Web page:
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Entries in Year in Review (140)

Tuesday
Jan202015

Bradley, Benedict, Eddie, Michael and Steve. OR...

The Best Actor chart is revised for your perusal with our usual game of 'how'd they get nominated' -- especially relevant in this stacked category (sniffle goodbye Timothy Jake Fiennes-Oyelowo) -- and the readers poll of who you think is actually best.

So check that out and vote, would you?

Though I've already expressed my disappointment in the Acdemy's shortlist given the wide variety of strong performances they didn't love enough, one thing that is satisfying about it is how many first timers we have. Indeed, had they not nominated Bradley Cooper and chosen, say, Oyelowo or Spall we could have had an all virgin Best Actor lineup.

Trivia Break: there's been a lot of talk about Cooper's 3 consecutive nominations (2012-2014 for Silver Linings Playbook, American Hustle and American Sniper). If you're curious, no, it's not an acting record. The all time consecutive record holders for men are Marlon Brando (51-54) and Al Pacino (72-75) each with four. Neverthless Bradley is the first to accomplish it since Russell Crowe (99-01) and if he is nominated again for this new year of film we're entering he'll be tied for #1 in the male division. Greer Garson (41-45) and Bette Davis (38-42) are the all time record holders with five consecutive acting nominations each. You can wish Cooper good luck if you're a fan but four consecutive is extremely rare; the last person to do it male or female was Al Pacino in the 1970s and even Meryl Streep hasn't managed it.

Enough trivia. I hope you haven't forgotten my own kudos. Here is my ballot for Best Actor as we continue the Film Bitch Awards (nominations have now been announced for Picture, Director, Screenplays, Animated Feature, and Actor)

For what it's worth I made my selections before Oscar votes and didn't expect the final list to be so contrary to mine so this is not to be misunderstood as a pointed corrective but actual opinion. The further we get away from the heat of nomination day the more sad I am that the wondrous "Gustave H", one of the best character conjurings in years, was not selected. In fact, I think it's Ralph Fiennes most Oscar-worthy work since Schindler's List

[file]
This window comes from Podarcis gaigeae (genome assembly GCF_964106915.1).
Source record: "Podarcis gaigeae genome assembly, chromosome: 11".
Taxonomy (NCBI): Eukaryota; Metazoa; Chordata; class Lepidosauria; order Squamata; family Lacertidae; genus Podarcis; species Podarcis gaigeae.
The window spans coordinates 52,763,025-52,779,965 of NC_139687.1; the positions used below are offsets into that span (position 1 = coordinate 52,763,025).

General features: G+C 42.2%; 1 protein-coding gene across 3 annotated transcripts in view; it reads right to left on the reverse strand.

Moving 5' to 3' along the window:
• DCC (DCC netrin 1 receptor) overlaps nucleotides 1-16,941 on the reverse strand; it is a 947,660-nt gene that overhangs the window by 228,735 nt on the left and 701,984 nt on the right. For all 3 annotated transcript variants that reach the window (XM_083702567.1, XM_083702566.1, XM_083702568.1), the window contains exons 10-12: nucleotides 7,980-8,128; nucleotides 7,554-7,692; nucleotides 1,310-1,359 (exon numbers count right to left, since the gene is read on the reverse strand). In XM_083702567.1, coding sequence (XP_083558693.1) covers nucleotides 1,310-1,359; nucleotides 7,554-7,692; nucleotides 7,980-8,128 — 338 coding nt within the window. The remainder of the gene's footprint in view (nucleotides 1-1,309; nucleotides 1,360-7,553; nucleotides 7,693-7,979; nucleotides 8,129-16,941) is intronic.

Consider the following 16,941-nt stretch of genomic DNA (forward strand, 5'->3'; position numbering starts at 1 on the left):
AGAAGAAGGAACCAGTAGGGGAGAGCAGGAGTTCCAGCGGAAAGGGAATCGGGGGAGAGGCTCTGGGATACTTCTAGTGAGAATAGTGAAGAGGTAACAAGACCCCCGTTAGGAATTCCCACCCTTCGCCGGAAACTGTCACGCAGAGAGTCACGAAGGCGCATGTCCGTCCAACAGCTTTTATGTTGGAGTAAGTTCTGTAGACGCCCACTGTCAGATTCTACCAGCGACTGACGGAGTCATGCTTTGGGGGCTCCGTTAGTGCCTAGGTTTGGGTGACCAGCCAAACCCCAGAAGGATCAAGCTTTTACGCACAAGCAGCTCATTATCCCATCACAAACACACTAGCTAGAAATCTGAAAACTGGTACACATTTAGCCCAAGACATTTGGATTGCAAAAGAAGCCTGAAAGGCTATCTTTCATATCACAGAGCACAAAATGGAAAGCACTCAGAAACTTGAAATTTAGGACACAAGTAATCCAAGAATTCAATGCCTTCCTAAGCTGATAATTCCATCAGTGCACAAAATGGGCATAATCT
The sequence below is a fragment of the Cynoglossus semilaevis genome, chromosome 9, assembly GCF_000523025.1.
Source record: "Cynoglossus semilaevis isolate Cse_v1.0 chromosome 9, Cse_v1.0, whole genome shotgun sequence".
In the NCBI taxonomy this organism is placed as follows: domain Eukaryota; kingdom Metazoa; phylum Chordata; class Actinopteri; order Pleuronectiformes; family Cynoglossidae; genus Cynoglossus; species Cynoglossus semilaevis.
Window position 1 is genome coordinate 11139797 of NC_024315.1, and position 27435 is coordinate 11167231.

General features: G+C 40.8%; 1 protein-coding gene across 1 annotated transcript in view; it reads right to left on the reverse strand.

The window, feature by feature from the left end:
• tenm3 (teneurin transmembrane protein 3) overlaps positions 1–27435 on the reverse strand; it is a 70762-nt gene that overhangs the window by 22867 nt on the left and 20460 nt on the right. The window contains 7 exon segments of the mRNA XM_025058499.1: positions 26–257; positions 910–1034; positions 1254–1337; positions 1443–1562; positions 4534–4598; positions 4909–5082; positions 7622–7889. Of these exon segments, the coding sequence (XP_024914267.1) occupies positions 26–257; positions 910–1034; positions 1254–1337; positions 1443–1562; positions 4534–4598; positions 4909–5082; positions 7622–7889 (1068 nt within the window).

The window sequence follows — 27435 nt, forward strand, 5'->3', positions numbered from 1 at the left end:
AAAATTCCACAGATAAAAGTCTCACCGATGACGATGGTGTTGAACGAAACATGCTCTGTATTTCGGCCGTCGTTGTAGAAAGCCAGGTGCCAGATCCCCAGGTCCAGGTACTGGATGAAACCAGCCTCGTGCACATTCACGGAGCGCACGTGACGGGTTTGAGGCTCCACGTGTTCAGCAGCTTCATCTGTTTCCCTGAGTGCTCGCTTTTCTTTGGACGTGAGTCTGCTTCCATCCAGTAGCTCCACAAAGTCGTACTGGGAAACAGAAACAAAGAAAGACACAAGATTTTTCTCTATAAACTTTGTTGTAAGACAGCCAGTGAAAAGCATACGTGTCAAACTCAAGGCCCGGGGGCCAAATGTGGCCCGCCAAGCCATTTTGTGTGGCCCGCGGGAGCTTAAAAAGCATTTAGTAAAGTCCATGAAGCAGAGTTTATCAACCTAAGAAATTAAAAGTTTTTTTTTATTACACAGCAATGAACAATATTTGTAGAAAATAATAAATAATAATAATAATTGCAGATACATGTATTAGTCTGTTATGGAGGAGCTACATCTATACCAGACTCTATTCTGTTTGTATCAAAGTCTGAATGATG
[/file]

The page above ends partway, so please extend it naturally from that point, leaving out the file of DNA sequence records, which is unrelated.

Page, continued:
Saturday
Jan102015

2014's Interview Index

Nathaniel leaves for Los Angeles for the Critics Choice awards mid week and Michael we'll join him at Sundance the following week. It's high season! Can you handle all of these things happening at once every day? If you've missed any of our chats, they're listed below. It's one of the only perks of a life of movie blogging to be able to meet talented people and grill them about their gifts and work (albeit in a usually rushed way!). Hope you enjoy reading them!

The Actors
Joan Chen & Zhu Zhu (Marco Polo)
Carrie Coon (Gone Girl)
Chadwick Boseman (Get On Up)
Jason Clarke (Dawn of the Planet of the Apes / Terminator: Genysis)
Laura Dern (Wild)
Oscar Isaac (A Most Violent Year)
Anna Kendrick (Into the Woods / The Last 5 Years)
Jenny Slate (Obvious Child)
Timothy Spall (Mr Turner)
Marisa Tomei (Love is Strange / The Realistic Joneses)
Finn Wittrock (Unbroken / Freakshow

Auteur Theory
John Carney (Begin Again)
Damien Chazelle (Whiplash)
Stephan Haupt (The Circle)
Jennifer Kent (The Babadook)
Hong Khaou (Lilting)
Chris Mason Johnson (Test)
James Marsh (Theory of Everything)
Tomm Moore (Song of the Sea)
Matthew Warchus (Pride)
Daniel Ribeiro (The Way He Looks)
Toa Fraser (Dead Lands
Liv Ullmann (Miss Julie)

Behind the Scenes
Cinematographer Yves Belanger (Wild)
Composer Antonio Sanchez (Birdman
Composer Patti Smith (Noah
Composer Hans Zimmer (Interstellar)
Costume Designer Michael Wilkinson (Noah)
Production Designer James Chinlund (Dawn of the Planet of the Apes)
Stuntman Bobby Holland Hanton (Avengers: Age of Ultron)
Producer Guillermo del Toro (The Book of Life)
Producer Joanna Natasegara (Virunga)
Screenwriter Nicole Perlman (Guardians of the Galaxy

Oscar Parties / Cocktails / Banter
Allen Leech, Alex Lawther, Matthew Beard (Imitation Game Party)
Ava DuVernay, Common & John Legend (Selma Luncheon)
Ava Duvernay, Niecy Nash, and Lorraine Toussaint (Selma Premiere)
Jessica Chastain, J.C. Chandor, and Oscar Isaac (A Most Violent Year Premiere)
John Boorman (Hope & Glory Memory and Current Ballot) 

Celebrity Guests For Our Devout Actressexual Readership
Dana Delany (Amazon's Hand of God) shared A+ stories in our '73 Smackdown. Such a movie buff!